That was the last the George Parkyn Centre for Gifted Education saw of Ella Yelich-O'Connor.
Clearly it worked out fine. “I loved school. I absolutely loved school when I was a kid,” says Ella. She always took it very seriously. “I’m a crazy perfectionist, so it’s important to me that everything I hand in has to be the absolute best thing I can hand in.”
Sonja would regularly take Ella out of school, to spend afternoons at art galleries and bookshops, and encouraged her to dive into extra-curricular activities. She followed a friend to the Devonport Drama Club, and stayed for eight years, under the tutelage of Geoff Allen, who she describes as having “had a real effect on me, and who I was”.
“She was exceptional in every way,” says Allen. “Not an extrovert by any means, but she couldn’t be thrown.” From drama she learned to interact with adults, and to retain poise on stage, attributes which would prove handy in years to come.
At school, she entered every competition going, and the Devonport Flagstaff regularly reported on her achievements. Third in the BNZ short story competition. First in the 2007 North Shore Primary Schools Speech Competition. Second in the 2009 World Literary Quiz, held in Johannesburg.
And, that same year, winner of Belmont Idol, her intermediate school talent show where the chain of events leading to ‘Royals’ truly began. She sang Duffy’s ‘Warwick Avenue’ in the school hall, while her friend Louis McDonald — now in a folk-pop band named Five Mile Town — played guitar.
The pair were briefly a duo and a part of the fertile, sometimes hokey, Devonport music scene. “Louis and Ella” played covers at cafes around town, the reopening of Devonport’s Vic Theatre and performed on Radio New Zealand’s Afternoons with Jim Mora, a magazine-style show on New Zealand’s equivalent of the ABC. The accompanying interview is notable chiefly for Ella’s impatience with her guitarist’s stumbling responses. Even at 12, she had no tolerance for amateurism.
McDonald’s father Ian filmed the Belmont Idol performance. The footage shows a mop-haired boy picking gingerly through the notes, while alongside him sits this tall, thin girl nestling under a pile of brown curls. Her legs are crossed, one hand hangs down at her side; the other holds a microphone. She’s wearing a green T-shirt and pink print skirt, and her demeanour suggests this is just another moment on another stage. Not to be savoured or feared, just taken down.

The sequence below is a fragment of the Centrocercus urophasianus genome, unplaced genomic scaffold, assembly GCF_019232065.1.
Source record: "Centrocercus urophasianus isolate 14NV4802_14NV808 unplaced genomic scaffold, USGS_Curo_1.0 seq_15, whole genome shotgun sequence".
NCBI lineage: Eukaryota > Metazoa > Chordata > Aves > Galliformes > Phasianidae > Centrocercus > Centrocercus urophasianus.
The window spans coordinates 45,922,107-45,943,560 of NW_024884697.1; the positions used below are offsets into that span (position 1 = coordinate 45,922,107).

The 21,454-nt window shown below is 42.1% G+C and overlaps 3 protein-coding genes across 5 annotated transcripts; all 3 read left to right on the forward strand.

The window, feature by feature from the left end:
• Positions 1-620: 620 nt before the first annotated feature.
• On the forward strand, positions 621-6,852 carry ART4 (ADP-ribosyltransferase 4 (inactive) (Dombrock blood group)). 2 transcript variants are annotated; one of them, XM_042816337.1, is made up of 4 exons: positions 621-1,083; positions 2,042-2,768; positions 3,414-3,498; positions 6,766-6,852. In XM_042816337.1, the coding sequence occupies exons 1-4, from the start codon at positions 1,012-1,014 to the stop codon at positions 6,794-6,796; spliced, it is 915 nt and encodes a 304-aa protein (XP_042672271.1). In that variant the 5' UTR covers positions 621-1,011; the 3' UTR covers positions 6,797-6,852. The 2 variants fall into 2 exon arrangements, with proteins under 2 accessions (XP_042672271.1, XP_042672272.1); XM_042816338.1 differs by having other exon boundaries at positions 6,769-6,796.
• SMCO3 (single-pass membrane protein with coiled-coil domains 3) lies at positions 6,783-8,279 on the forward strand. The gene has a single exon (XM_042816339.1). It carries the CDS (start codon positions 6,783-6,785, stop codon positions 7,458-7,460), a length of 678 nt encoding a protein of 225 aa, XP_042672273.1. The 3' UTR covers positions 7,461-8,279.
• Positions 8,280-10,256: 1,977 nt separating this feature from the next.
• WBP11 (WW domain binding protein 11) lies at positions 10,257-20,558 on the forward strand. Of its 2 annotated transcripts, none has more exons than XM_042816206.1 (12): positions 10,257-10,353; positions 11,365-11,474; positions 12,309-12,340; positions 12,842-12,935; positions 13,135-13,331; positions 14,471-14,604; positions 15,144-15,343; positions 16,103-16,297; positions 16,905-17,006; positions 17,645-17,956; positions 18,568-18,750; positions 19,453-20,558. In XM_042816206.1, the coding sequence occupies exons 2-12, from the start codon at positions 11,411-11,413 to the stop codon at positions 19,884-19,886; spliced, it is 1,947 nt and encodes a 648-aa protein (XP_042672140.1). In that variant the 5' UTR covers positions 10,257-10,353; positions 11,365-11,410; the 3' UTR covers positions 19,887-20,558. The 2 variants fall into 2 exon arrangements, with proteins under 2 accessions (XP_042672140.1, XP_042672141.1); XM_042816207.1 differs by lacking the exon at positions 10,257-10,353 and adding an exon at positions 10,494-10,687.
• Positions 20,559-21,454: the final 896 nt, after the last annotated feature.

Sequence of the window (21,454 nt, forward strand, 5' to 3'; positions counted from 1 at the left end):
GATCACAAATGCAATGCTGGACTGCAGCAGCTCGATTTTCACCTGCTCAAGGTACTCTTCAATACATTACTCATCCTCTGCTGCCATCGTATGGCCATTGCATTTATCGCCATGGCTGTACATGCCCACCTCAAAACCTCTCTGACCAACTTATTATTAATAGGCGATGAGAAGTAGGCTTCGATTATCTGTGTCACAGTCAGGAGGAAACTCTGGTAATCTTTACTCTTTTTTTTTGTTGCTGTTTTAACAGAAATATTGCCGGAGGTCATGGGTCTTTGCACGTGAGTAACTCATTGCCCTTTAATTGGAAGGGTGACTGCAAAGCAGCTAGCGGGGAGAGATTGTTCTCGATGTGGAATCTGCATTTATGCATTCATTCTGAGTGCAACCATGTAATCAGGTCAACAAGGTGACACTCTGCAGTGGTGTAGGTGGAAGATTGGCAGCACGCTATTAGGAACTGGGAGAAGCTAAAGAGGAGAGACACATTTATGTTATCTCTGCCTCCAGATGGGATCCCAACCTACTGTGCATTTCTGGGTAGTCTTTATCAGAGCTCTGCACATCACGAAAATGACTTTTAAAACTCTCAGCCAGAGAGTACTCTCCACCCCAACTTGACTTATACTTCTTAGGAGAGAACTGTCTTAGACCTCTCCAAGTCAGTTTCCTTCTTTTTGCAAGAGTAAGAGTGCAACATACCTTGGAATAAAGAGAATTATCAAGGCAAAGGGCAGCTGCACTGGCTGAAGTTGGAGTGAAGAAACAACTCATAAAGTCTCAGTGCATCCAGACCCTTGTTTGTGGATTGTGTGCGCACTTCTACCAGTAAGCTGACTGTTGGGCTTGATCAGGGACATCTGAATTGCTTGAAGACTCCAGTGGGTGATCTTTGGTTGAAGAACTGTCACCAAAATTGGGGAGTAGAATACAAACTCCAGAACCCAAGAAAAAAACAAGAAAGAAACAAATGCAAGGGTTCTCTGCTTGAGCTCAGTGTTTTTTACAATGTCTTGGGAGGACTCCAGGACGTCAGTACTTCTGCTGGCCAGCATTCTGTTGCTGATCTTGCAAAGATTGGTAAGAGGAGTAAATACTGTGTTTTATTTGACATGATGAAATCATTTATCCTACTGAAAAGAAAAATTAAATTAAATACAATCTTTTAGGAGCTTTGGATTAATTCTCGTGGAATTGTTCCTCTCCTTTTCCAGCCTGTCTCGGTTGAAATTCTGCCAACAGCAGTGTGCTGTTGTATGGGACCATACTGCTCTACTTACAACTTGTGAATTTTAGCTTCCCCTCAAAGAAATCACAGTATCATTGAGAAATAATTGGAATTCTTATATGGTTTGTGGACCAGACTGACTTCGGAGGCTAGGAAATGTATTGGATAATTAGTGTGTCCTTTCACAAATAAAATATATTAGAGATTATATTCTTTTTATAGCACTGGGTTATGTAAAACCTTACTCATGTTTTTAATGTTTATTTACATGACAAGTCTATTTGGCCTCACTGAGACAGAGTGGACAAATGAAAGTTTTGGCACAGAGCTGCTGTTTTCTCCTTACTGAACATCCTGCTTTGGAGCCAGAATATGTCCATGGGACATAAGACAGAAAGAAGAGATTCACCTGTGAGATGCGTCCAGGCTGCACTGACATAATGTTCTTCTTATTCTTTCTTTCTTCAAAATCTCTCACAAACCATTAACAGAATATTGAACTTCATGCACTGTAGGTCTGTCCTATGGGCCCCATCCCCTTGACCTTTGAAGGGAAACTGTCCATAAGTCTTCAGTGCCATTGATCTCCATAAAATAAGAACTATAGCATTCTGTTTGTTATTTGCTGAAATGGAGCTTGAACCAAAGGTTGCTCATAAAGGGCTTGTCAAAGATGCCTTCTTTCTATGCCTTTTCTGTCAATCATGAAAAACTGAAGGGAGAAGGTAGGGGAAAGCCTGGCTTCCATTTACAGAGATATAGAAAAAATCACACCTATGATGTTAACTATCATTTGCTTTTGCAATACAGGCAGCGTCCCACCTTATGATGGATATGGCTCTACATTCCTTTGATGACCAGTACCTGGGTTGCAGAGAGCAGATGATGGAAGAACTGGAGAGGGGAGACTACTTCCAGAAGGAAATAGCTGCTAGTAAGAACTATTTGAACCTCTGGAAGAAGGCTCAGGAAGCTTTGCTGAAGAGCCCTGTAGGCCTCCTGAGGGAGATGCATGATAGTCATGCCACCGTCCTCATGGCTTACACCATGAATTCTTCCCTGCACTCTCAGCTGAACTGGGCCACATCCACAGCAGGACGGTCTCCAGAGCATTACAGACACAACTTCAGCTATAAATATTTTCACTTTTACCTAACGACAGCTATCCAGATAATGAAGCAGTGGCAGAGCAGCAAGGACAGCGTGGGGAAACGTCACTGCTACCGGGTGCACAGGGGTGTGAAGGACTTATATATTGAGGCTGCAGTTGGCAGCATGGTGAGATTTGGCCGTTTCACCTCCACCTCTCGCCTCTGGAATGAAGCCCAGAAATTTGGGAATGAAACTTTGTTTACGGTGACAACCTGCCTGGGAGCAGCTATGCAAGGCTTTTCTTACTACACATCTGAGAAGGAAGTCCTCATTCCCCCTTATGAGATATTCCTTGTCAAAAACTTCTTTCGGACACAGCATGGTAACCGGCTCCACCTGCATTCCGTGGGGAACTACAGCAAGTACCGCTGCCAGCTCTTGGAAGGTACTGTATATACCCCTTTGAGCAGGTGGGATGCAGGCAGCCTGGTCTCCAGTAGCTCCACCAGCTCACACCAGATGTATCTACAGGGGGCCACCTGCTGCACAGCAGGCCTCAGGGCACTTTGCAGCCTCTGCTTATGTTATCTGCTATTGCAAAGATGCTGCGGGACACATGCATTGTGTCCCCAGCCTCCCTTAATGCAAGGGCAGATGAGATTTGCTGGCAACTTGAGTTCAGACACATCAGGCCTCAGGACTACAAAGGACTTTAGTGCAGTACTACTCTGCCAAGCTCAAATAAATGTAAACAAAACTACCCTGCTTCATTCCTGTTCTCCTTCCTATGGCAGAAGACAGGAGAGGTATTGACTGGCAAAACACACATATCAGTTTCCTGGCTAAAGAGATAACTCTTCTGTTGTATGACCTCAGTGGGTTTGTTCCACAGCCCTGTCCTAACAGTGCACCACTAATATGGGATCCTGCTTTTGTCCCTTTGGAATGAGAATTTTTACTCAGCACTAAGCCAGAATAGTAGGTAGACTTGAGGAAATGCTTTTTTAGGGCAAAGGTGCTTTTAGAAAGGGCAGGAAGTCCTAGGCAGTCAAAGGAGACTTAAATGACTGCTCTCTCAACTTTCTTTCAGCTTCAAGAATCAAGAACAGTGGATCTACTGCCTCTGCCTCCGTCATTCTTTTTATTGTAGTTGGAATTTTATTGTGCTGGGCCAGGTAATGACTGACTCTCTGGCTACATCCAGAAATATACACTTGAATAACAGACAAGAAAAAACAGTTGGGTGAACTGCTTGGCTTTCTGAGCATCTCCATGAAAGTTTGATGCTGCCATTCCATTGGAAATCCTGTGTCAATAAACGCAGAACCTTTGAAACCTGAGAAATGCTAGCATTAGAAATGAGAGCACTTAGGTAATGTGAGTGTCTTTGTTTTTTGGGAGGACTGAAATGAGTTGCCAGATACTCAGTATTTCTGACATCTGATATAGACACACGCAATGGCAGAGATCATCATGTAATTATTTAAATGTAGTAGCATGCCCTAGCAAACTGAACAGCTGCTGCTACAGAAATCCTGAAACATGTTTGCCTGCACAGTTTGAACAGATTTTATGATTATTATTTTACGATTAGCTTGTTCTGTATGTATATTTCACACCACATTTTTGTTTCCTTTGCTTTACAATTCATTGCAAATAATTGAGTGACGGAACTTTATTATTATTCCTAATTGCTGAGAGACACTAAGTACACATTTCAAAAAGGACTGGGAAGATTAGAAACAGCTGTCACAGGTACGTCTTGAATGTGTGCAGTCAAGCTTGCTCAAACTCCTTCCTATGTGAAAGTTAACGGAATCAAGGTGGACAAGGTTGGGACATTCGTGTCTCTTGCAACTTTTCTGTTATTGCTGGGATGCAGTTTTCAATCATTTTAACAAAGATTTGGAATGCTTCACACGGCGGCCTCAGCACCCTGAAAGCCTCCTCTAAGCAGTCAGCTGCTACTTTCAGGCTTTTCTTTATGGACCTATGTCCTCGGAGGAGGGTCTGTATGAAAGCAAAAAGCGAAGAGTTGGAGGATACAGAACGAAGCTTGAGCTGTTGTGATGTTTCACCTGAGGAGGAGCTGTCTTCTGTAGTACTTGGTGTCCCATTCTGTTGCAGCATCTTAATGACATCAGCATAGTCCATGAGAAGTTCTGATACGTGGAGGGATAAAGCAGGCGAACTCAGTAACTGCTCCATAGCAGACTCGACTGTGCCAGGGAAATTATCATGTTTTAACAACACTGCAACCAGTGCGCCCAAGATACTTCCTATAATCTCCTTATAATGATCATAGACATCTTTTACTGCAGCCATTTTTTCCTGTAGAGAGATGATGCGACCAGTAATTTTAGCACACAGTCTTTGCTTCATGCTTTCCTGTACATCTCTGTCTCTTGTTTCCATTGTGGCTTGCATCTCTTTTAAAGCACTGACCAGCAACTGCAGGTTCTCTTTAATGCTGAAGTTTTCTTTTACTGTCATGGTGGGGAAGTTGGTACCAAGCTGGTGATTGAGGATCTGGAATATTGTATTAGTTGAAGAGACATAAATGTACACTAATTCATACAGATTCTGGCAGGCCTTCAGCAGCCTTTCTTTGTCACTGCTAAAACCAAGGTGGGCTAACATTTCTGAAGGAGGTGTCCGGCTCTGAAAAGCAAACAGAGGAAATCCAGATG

Then she opens her mouth. This huge, soulful voice rolls out, seemingly without any particular effort. A grown voice, belying her years. For the next two minutes she inhabits the song’s role, of a lover spurned, with a vocal intensity at odds to the nonchalance she projects. She loosens up as the song progresses, running her free hand through her hair and gesturing for emphasis. After a couple of minutes, the song ends abruptly and the audience erupts. She looks surprised, then pleased, flashes a smile, stands and bows. Then it stops.
Ian McDonald knew he had something special, and had ambitions for his son, then 14. He’d read an interview in the New Zealand Herald with A&R Scott Maclachlan from Universal Music Group, the biggest label in the world, who said he was looking for new artists. Maclachlan was an Englishman who had recently emigrated here with his New Zealand-born wife. He’d had some big successes in the UK, signing artists like Groove Armada and Dragonette. He met with Universal New Zealand’s MD Adam Holt, who told him frankly that there wasn’t really room for an A&R in such a small market. But the pair got on well, and agreed to try and find a role for Maclachlan with business development work to supplement the A&R.
Not long after Maclachlan had set up shop, he received an email from McDonald, with a low resolution video of the Belmont Idol performance attached. In his eagerness to further his son’s career, McDonald had sent the email without asking Ella’s parents’ permission. If he had, he wouldn’t have received it. “I was really unhappy about it,” says Sonja. “I was pissed off. I would never have chosen that. Not at 12. Golly!”
Sonja Yelich and her husband Vic have very particular ideas about parenting. Sonja’s father was a first-generation Serbian immigrant – “very hardworking, seven-days-a-week hardworking,” while her mother “struggled, emotionally and mentally”, she says, “so I pretty much did what I wanted to do”.
“As a kid, sometimes I would let myself out at night, and just walk the street, because I loved the world at night,” she says. “Back then, the streetlights were this silver blue colour. They weren’t the garish orange they are now. They were like little stars. And I just loved to look at that. I could go anywhere, as long as I was home for dinner.”
That wandering and sense of wonder made Yelich a poet, one of New Zealand’s most acclaimed. Her love of words, of their power, is easy to see reflected in Ella.